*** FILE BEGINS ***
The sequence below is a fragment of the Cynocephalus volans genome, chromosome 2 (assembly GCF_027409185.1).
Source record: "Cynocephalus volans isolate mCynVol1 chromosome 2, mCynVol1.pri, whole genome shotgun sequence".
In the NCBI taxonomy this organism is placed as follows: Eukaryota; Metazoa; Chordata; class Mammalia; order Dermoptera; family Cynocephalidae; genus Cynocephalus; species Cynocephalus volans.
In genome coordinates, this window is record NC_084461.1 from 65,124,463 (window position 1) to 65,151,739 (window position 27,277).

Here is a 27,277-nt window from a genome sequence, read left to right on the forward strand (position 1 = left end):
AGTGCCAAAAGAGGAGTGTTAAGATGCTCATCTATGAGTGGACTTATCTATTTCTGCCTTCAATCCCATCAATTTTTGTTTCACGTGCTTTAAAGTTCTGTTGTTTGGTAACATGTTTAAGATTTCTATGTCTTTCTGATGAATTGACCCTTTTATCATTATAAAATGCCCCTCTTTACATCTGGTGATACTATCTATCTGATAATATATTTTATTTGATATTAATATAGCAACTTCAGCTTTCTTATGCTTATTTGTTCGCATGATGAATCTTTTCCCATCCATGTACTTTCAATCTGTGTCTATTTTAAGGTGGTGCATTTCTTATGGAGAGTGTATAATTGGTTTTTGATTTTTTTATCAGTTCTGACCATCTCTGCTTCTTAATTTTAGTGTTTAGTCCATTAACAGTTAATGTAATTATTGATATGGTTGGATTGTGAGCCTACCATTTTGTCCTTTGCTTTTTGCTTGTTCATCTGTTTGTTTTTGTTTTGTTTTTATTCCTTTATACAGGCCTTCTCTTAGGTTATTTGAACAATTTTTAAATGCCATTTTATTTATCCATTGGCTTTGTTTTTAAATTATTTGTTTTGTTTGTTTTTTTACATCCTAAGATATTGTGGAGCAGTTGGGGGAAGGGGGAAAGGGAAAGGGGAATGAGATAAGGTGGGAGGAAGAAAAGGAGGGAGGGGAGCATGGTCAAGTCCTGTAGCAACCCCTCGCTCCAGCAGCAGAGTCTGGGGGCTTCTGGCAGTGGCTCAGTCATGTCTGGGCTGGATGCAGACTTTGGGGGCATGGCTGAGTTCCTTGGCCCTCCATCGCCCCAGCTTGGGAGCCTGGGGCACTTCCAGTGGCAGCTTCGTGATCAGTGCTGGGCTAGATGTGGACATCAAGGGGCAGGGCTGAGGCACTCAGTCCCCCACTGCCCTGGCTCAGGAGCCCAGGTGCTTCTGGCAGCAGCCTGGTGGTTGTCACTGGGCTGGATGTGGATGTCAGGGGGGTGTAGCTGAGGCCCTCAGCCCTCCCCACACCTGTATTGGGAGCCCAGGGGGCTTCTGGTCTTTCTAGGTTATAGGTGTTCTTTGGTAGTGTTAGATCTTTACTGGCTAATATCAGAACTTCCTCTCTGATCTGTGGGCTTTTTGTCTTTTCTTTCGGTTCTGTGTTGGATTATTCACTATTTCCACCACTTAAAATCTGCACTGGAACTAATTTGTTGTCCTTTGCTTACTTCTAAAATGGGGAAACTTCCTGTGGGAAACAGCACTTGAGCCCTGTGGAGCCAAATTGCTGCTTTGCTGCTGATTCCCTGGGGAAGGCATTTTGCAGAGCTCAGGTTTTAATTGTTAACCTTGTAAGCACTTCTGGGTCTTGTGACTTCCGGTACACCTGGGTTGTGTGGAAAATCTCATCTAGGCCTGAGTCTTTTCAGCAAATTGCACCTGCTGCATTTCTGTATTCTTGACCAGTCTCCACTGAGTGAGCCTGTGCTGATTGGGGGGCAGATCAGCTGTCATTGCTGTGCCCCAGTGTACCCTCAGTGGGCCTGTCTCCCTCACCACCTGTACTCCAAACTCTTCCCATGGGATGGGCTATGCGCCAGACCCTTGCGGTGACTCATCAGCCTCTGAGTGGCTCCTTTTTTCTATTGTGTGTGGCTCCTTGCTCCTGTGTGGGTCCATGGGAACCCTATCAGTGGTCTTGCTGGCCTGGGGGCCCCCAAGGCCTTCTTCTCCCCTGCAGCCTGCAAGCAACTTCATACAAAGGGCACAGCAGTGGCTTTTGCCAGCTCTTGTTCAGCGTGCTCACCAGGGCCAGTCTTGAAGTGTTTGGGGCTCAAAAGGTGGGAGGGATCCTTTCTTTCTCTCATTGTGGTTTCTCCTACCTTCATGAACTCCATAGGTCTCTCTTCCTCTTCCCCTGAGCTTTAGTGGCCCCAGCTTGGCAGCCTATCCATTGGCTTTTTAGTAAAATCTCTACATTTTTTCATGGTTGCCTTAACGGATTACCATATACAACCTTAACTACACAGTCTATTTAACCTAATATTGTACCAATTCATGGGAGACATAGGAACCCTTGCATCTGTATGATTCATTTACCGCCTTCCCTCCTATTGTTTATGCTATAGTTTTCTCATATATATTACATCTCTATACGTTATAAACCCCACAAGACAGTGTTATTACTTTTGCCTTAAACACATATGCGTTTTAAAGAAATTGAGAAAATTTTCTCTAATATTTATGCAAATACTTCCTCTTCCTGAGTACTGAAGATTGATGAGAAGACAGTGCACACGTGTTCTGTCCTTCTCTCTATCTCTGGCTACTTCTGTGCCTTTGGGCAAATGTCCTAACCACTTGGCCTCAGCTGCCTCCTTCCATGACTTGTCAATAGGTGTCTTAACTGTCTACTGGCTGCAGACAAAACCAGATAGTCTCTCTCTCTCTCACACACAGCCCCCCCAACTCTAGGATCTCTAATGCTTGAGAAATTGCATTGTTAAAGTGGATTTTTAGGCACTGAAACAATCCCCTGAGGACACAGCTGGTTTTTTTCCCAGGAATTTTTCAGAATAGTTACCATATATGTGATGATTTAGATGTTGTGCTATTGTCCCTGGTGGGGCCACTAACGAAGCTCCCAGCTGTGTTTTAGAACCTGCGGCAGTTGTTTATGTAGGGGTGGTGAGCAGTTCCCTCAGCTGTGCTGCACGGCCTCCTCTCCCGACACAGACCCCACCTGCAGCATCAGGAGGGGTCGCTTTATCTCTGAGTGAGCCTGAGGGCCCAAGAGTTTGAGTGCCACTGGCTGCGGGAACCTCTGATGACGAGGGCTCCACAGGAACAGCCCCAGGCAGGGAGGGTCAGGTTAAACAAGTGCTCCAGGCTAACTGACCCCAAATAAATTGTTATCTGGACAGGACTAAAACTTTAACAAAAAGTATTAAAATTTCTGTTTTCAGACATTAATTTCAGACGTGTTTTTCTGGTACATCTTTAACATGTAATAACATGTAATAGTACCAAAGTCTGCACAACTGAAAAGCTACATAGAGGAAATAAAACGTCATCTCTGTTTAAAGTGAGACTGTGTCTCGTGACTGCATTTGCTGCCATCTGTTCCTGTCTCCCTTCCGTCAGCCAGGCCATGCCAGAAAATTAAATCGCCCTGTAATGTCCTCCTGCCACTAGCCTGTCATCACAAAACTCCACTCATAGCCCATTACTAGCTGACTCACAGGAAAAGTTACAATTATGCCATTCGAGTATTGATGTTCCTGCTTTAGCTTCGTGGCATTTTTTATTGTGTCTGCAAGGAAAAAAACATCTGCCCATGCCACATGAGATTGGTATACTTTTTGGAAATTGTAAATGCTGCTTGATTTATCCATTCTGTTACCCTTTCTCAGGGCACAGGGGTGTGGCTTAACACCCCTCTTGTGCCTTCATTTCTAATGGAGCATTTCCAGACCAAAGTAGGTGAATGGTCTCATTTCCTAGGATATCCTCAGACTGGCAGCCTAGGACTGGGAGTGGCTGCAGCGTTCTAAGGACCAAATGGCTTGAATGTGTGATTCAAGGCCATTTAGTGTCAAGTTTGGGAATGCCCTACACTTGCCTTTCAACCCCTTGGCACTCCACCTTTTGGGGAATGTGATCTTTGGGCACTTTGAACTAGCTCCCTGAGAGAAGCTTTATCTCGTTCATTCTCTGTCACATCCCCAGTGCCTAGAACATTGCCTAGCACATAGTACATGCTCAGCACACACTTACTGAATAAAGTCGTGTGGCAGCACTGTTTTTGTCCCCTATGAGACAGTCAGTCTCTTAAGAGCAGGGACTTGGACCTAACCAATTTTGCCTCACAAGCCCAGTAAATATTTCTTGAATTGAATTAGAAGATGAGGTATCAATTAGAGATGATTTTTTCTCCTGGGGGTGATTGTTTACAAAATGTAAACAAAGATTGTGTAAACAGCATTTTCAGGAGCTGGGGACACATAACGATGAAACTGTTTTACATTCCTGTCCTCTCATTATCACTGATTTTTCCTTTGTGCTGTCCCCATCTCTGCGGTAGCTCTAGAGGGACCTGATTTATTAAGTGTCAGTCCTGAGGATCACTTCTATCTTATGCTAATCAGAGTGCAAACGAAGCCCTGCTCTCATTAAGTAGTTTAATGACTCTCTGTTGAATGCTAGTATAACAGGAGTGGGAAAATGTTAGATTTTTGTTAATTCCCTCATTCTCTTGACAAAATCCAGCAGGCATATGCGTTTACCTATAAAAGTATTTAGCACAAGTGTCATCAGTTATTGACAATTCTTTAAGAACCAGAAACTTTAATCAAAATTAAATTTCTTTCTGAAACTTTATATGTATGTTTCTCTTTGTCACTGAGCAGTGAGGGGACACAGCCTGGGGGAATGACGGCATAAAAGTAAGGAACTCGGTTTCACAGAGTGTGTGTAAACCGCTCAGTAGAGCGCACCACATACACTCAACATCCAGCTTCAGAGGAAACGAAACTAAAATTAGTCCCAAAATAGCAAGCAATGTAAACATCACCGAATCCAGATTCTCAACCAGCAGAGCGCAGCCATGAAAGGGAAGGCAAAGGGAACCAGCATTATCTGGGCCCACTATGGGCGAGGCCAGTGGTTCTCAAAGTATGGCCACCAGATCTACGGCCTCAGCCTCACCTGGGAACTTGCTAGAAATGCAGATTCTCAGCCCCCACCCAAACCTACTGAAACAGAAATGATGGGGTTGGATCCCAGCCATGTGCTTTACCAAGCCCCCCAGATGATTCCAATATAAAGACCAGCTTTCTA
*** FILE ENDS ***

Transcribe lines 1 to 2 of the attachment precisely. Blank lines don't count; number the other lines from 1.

The sequence below is a fragment of the Cynocephalus volans genome, chromosome 2 (assembly GCF_027409185.1).
Source record: "Cynocephalus volans isolate mCynVol1 chromosome 2, mCynVol1.pri, whole genome shotgun sequence".